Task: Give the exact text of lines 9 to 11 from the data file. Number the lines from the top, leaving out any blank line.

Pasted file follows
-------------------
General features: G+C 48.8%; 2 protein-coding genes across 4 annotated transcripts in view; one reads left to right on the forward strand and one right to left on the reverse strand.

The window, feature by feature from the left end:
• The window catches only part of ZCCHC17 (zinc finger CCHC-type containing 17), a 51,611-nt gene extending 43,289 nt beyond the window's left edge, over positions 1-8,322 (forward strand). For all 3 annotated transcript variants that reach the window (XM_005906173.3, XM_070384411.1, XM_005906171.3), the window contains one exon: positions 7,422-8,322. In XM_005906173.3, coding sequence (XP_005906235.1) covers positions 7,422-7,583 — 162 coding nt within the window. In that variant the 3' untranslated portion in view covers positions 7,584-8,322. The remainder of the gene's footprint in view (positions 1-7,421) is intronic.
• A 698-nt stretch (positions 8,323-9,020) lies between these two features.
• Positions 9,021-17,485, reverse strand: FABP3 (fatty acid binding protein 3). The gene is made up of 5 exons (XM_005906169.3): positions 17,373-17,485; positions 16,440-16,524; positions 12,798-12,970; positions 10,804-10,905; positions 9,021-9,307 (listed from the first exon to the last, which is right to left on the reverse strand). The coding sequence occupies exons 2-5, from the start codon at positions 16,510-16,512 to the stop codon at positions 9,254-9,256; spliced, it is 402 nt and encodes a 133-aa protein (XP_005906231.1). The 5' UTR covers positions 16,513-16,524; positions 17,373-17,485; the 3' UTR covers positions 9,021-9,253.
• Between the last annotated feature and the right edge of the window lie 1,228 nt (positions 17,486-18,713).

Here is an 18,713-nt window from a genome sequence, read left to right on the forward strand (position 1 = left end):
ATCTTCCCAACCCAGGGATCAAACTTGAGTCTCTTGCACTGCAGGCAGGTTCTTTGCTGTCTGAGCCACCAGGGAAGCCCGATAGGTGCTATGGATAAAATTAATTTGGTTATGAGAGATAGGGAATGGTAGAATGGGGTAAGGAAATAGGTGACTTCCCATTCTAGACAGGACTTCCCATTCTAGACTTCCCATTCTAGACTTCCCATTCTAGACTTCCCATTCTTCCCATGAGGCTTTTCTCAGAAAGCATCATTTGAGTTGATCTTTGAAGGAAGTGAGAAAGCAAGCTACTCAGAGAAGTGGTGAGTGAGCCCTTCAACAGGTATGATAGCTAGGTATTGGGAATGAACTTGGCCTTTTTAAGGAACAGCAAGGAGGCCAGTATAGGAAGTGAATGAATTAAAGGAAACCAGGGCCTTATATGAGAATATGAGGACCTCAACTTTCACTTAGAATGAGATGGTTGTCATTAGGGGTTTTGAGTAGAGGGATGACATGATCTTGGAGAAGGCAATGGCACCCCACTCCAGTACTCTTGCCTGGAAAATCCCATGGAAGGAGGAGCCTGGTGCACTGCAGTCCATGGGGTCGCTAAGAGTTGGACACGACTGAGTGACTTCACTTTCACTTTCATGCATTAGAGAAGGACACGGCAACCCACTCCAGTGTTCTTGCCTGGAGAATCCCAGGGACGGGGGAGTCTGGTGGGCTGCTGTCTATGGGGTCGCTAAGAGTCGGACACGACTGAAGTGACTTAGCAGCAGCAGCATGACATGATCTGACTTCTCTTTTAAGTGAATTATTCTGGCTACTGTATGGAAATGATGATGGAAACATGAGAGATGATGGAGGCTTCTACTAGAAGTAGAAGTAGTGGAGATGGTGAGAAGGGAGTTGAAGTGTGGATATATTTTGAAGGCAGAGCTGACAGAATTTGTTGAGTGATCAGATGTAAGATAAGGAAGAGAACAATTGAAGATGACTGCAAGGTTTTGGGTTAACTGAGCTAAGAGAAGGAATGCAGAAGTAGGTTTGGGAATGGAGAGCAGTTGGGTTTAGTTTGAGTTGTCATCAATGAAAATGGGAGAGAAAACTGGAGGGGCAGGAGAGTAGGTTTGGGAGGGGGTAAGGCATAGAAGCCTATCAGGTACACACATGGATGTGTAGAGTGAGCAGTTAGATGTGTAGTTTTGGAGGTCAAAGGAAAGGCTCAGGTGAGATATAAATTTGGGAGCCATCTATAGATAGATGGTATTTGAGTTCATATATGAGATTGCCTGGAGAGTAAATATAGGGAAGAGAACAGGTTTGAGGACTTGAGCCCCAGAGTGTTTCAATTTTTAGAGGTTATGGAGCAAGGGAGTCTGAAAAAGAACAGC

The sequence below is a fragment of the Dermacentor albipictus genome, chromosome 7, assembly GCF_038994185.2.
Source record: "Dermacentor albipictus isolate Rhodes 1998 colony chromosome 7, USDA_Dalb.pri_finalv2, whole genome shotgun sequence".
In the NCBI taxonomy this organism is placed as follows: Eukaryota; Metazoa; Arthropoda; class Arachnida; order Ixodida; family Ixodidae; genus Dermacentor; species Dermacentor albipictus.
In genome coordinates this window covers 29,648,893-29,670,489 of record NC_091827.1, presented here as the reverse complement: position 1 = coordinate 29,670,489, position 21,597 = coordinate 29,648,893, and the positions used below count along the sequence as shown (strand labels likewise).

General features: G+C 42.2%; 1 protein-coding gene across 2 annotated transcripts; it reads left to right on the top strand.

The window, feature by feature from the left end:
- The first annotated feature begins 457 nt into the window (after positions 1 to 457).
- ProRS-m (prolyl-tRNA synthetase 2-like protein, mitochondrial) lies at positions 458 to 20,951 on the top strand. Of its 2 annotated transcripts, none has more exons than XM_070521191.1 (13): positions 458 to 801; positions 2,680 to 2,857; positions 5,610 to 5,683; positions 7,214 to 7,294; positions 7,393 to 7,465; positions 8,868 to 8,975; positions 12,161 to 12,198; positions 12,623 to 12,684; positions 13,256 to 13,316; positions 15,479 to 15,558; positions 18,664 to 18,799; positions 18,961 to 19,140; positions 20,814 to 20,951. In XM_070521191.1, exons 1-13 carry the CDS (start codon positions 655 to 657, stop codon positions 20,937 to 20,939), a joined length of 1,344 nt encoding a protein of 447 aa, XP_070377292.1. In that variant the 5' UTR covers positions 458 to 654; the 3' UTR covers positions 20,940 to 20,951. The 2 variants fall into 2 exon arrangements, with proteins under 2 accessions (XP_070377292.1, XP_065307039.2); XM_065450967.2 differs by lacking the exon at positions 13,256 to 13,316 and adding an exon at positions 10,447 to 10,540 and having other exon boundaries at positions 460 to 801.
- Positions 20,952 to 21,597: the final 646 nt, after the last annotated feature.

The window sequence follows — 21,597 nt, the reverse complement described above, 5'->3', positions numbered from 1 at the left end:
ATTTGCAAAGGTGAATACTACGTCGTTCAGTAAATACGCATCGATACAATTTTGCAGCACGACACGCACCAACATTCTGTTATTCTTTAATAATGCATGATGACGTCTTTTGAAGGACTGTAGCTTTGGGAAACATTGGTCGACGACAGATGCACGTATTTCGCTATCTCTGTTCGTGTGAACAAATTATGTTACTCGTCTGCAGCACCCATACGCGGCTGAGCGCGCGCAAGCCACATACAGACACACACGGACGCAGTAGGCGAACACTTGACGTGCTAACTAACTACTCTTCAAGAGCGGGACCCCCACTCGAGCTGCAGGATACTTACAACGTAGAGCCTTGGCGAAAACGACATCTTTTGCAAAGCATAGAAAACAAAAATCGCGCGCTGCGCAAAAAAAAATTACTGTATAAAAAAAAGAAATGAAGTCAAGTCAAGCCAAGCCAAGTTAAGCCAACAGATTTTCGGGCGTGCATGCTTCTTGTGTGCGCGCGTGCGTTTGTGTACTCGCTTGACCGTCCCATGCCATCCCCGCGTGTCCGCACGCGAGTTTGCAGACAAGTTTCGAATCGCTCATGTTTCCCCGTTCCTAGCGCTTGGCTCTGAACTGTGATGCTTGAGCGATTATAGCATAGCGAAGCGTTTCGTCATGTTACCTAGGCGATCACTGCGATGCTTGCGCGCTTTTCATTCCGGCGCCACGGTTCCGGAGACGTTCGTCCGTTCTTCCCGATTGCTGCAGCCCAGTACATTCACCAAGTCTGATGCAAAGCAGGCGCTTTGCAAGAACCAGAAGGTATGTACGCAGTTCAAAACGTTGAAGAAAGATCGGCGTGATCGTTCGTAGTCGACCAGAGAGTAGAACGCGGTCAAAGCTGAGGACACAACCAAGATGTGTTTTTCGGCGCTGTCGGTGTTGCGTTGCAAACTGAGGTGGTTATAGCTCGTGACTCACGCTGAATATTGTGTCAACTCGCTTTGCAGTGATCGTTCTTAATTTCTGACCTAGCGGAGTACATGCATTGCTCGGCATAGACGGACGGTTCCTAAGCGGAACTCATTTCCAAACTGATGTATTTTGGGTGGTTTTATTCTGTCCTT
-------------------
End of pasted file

The sequence below is a fragment of the Dermacentor albipictus genome, chromosome 7, assembly GCF_038994185.2.
Source record: "Dermacentor albipictus isolate Rhodes 1998 colony chromosome 7, USDA_Dalb.pri_finalv2, whole genome shotgun sequence".
In the NCBI taxonomy this organism is placed as follows: Eukaryota; Metazoa; Arthropoda; class Arachnida; order Ixodida; family Ixodidae; genus Dermacentor; species Dermacentor albipictus.